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Published January 10th, 2018, revised January 24th, 2018
Teen Opinion
Cobalt Scraps
Alexandra Reinecke is from Westchester, New York. She currently resides in Lafayette, where she is junior at Campolindo High school. She writes every morning at 5 o'clock opposite a print of "View of the World from 9th Avenue" and consumes copious amounts of coffee. Her likes include maple-flavored anything and snow. Her favorite animal is a tiger.

While my peers with national awards and Mensa-level IQs receive deferrals and rejections from America’s top colleges, our athletic classmates celebrate the admissions they’ve won through physical prowess.
With 20 percent of Ivy League acceptances reserved for recruits and lowered extracurricular and academic standards (established through the Academic Index), higher education’s bias for brawn at the expensive of brains is rampant.
The Academic Index is a tool used by American admissions officers to determine the eligibility of an athletic recruit; while non-recruits are held to sky-high benchmarks at the admissions table—about a 97th percentile SAT and 3.9/4.0 GPA minimum—according to The New York Times, statistics asked of athletes are the much lower 61st percentile SAT and 3.0 GPA minimum.
As a child, the American Dream was woven as securely into the fabric of my body as was my dark hair, or brown eyes, or the awkward length of my right foot’s second toe.
I grew up—like in my black, tie-waist ballerina sweater—dressing daily in the uniquely American conviction that the individual, through hard work and vision, can achieve unimpeded by tradition or circumstance.
I grew up instructed to work hard, be fair, to never lie or steal or cheat. Implied in that instruction was that my allegiance to such tasks would afford me their usual compensation.
But hard work and dedication have failed to make acceptance to my first-choice university more than improbable. Meanwhile, athletic recruits have swam, kicked, rowed, and dribbled past thousands of other deserving applicants.
Athletics are accompanied by multifarious physical and social benefits – stress-reduction, bodily health, sportsmanship, and community large among them; unduly exaggerated, society’s sports-worship is by no means unfounded.
But the question is not of the value of athletes themselves, but of the practice through which elite colleges and universities aggrandize them.
Disingenuous to its proponent schools’ missions and inequitable to both intellectual talent and diligence, athletic recruitment is a practice which imperils the very core of meritocratic self-definition.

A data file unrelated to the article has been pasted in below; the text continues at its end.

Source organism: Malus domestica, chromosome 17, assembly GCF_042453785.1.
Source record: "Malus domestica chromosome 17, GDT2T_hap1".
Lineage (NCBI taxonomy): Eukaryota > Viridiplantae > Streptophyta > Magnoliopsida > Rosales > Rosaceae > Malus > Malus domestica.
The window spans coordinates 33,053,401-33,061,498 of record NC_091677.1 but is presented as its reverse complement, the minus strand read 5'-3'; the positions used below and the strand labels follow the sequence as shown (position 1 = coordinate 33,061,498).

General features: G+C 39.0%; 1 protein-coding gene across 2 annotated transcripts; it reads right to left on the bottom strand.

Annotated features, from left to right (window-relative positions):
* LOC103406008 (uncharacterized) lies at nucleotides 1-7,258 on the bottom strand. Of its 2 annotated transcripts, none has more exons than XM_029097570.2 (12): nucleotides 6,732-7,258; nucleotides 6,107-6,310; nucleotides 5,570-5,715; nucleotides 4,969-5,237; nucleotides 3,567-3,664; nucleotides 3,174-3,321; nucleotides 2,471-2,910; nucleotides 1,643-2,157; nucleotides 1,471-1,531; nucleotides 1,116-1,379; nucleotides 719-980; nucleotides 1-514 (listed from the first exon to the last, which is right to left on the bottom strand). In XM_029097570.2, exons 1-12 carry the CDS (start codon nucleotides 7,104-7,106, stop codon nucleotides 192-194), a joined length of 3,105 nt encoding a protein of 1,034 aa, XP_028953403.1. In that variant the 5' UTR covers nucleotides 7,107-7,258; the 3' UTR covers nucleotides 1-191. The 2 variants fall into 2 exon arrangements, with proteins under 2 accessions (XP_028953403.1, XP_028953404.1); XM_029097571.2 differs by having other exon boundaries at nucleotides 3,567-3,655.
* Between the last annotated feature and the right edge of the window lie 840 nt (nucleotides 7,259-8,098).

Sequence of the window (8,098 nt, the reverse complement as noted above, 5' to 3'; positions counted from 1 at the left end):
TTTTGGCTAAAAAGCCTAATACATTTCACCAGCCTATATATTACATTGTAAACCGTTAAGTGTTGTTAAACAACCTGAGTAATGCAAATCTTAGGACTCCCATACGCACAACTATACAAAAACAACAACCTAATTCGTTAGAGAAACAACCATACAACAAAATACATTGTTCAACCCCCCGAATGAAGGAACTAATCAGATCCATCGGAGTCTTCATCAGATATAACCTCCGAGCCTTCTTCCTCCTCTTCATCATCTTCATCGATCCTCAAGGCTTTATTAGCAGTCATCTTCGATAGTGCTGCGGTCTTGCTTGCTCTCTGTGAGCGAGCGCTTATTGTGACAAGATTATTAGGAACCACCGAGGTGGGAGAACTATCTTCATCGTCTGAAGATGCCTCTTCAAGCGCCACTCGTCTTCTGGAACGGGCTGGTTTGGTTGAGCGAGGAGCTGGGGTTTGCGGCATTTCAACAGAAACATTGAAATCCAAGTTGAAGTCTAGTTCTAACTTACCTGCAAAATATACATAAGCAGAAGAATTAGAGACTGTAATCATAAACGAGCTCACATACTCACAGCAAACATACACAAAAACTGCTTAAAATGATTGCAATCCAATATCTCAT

If Harvard aims to educate "citizen-leaders for our society," Yale vows to foster "outstanding research and scholarship," and Princeton purports to be in the nation and humanity’s "service," why are future Hemingways and Kennedys being snubbed to welcome quarterbacks and kickers?
If Princeton had employed the same practice decades ago, rebuffing Woodrow Wilson for a goalie or F. Scott Fitzgerald for a swimmer, would we not live in want of such cultural masterworks as "The Great Gatsby" and the United Nations?
The institutions whose missions mark their commitment to intellectual achievement and societal contribution, in other words, are also the institutions that partake in the inequitable athletic recruitment practice that, by turning away the likely catalysts of these mission-goals to accommodate student-athletes, hypocritically impedes the same achievement and contribution they purport to encourage.
While Yale may produce scientists to benefit humanity, it prioritizes producing football players to benefit itself—its student’s entertainment, its alumni’s sense of ‘connection,’ the revenue sports broadcasting of its athletes earns its multi-billion-dollar endowment.
It is no less fundamentally than they betray their societal promises that Harvard and its peers betray the interests of its prospective students.
Most elite college applicants are academically qualified for the institutions to which they apply. They have high, often perfect GPAs, and similar standardized test scores. Some are nationally, even internationally acclaimed artists, writers, photographers, musicians and scientists. Most are academic standouts.
A cobalt scrap transcends its dollar value when we make it a prize, or a commendation. That an exclusive education is the cobalt scrap of our country’s students also makes it a prize, like any other, susceptible to circumstantial depreciation.
But while a fat envelope, by nature of the recruit’s lesser academic eligibility, depreciates from a commendation of merit to a handout from an athletic coach, akin to a trophy purchased rather than earned, this is an inward and not outward distinction.
Maybe it’s unfortunate that that news of my classmates’ recruitments turns my stomach to a sequined pit, to a pouch singed in shades from cherry to ochre.
More unfortunate, however, is that I’ve put belief in American meritocracy in the same brown paper grocery bag where I once retired that ballerina sweater.

EDITOR’S NOTE: This column was revised from its original version published on Jan. 10.

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